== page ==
1. Why is the reaction to corruption different this time?
The magnitude implied by the first two investigations; an embezzlement in customs of as much as 40% of revenue, which in turn amounts to 38% of national income. It’s just too much money.
And the $20 million stolen by a corrupt auction in Social Security that favoured one company, redirected money and cost the lives of 35 patients with Kidney disease.
Add to these investigations the cynic attitude both former President Pérez Molina and Vice President Baldetti showed in public, scoffing at corruption allegations and the overall inefficiency of their administration.
2. Did Digital and Social Media help in getting corrupt politicians in jail?
I think digital media has played a transcendental role in the sense that mainstream and traditional media have given way for smaller, more independent media; Canal Antigua run by Juan Luis Font, digital “buzzfeed” Soy502.com, led by Dina Fernández, and Nómada. Additionally, Guatemala is the fastest growing country in terms of internet penetration; 3.5 million users in 9 million adolescents and adults. And five years ago there were only 1 million users.
As example of the role of social media, almost all civil demonstrations have been called forward through Facebook, primarily, and Twitter.
And of the role of online media, it was the CNN interview with presidential candidate Manuel Baldizon. A reader tipped us off and we wrote a piece enumerating the lies he told throughout the interview. The next day, readers turned to Twitter rejecting what Baldizón had said, tagging CNN journalist Fernando del Rincón with our article. So much so, he invited Nómada to talk about the article on his show.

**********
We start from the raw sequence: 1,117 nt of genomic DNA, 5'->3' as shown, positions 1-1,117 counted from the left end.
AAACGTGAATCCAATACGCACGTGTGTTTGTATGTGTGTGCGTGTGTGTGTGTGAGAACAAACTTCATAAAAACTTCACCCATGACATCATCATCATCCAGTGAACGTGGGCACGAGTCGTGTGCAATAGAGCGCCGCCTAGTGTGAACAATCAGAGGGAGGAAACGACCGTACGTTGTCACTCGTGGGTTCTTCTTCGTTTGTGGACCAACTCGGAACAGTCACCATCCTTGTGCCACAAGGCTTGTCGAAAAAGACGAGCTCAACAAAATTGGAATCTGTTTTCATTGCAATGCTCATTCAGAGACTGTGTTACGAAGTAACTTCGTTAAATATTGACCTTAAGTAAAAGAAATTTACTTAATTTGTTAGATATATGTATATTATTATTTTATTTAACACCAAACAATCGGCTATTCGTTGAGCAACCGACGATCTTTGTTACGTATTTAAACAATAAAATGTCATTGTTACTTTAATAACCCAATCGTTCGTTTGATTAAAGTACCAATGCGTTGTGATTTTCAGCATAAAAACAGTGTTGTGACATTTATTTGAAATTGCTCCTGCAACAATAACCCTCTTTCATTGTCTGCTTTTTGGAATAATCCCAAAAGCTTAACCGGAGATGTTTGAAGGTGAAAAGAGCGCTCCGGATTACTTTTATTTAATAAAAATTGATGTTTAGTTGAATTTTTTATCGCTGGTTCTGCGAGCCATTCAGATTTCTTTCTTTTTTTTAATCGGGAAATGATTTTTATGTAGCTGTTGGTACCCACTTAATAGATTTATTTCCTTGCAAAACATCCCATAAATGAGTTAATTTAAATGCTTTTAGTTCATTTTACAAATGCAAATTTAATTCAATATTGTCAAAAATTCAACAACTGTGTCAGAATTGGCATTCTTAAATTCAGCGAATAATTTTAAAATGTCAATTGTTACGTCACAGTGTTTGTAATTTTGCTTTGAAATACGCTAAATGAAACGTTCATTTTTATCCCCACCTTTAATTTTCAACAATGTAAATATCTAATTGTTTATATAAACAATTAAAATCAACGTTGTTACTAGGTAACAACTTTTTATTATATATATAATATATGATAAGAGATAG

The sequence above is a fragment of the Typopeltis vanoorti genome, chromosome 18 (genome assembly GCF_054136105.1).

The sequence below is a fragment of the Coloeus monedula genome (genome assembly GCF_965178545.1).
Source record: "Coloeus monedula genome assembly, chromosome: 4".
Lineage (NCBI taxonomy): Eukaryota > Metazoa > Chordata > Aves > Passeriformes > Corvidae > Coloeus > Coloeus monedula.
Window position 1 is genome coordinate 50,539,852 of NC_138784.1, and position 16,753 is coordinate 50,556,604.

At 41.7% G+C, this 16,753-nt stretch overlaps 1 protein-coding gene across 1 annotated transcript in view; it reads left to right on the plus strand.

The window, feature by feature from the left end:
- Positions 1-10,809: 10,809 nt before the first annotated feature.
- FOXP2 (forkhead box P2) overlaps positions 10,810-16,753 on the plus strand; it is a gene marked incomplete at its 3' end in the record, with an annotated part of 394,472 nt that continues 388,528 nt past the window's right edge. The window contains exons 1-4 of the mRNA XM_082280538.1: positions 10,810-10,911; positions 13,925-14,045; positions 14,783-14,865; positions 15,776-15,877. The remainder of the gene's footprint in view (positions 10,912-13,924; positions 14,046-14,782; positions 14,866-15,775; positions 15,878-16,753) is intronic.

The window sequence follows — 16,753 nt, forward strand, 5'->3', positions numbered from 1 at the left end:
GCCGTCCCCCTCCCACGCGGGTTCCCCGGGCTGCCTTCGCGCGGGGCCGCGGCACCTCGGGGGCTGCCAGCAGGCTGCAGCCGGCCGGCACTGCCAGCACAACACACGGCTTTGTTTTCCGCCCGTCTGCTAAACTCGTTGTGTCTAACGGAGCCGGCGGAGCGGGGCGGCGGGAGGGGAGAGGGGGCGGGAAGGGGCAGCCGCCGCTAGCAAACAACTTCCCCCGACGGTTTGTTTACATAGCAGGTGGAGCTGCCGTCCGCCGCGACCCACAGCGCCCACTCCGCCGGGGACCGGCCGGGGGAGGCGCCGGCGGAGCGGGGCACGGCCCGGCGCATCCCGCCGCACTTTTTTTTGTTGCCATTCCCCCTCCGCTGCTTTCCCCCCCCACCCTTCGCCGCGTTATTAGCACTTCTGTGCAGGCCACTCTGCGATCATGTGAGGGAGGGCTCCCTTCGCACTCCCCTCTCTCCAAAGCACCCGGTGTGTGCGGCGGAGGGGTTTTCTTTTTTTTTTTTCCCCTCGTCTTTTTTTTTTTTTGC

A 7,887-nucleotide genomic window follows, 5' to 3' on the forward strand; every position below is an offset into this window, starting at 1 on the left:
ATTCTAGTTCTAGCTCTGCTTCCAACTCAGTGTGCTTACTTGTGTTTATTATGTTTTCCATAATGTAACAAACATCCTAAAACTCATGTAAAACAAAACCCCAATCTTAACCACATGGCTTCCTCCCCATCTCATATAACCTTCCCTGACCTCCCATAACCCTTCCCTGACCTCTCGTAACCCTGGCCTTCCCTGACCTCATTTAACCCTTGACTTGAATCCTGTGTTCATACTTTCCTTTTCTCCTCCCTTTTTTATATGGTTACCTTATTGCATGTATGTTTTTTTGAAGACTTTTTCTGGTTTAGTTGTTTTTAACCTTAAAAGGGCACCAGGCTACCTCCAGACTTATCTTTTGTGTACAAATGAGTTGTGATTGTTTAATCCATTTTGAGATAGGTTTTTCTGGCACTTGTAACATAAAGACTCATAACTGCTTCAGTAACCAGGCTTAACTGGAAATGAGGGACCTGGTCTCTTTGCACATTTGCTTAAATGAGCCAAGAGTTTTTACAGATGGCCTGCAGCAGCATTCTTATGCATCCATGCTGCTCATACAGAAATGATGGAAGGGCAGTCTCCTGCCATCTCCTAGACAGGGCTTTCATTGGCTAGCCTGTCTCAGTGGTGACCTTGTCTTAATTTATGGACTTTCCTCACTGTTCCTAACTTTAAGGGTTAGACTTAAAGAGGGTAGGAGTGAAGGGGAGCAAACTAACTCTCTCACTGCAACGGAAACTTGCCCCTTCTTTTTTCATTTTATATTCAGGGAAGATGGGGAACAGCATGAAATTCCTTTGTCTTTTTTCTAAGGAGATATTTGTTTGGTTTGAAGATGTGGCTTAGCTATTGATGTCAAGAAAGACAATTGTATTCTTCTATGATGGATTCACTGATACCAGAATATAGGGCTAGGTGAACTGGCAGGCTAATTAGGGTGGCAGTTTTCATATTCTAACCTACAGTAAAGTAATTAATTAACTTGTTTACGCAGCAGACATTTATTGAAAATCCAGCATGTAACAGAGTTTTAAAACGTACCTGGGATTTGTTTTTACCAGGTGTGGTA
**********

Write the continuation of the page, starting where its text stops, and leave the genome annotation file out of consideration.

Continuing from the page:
There is a new generation of journalists and media taking watchdoging to the next level. Several are digital media: Soy502 , Nómada and Plaza Pública. We had never felt such a response and support from our readers in 15 years.
3. Is it accurate to call it a Central American Spring?
It's accurate . Especially after Tuesday Sept. 1st, when after months of pacific demonstrations and civil marches, Congress finally, and unanimously, voted to strip former President Pérez Molina of his diplomatic immunity.
And it’s not just in Guatemala that people are raising their voice against corruption, apathy and injustice. Hondurans and Nicaraguans already began to gather in demonstrations, and this Saturday, hopefully, Salvadoreans might do the same.
4. Does this movement have a future?
Many citizens are organizing: students, for example, through CEUG (University Students Coordination, the National University platform (#USACesPueblo) and Movimiento Semilla. I’m positive that in four years, as it happened in Spain, Guatemalans will have our own Podemos and Ciudadanos (political parties created by and for the citizens).
5. What do Elections mean, in the midst of the corruption scandal?
Elections now are a way to launder dirty and corrupt money, like CICIG said. They’re a fraud due to illicit funding. The greatest problem is not only who manages to get to power, but the fact that Congress will be full of corrupt politicians and criminals.
The good news is that CICIG’s contract has been renewed for the next couple of years, there are the Defense Attorneys, independent media, and intolerant citizens, who will no longer put up with abuse. So there’s a chance that Otto Pérez Molina will only be the first president to end up in jail.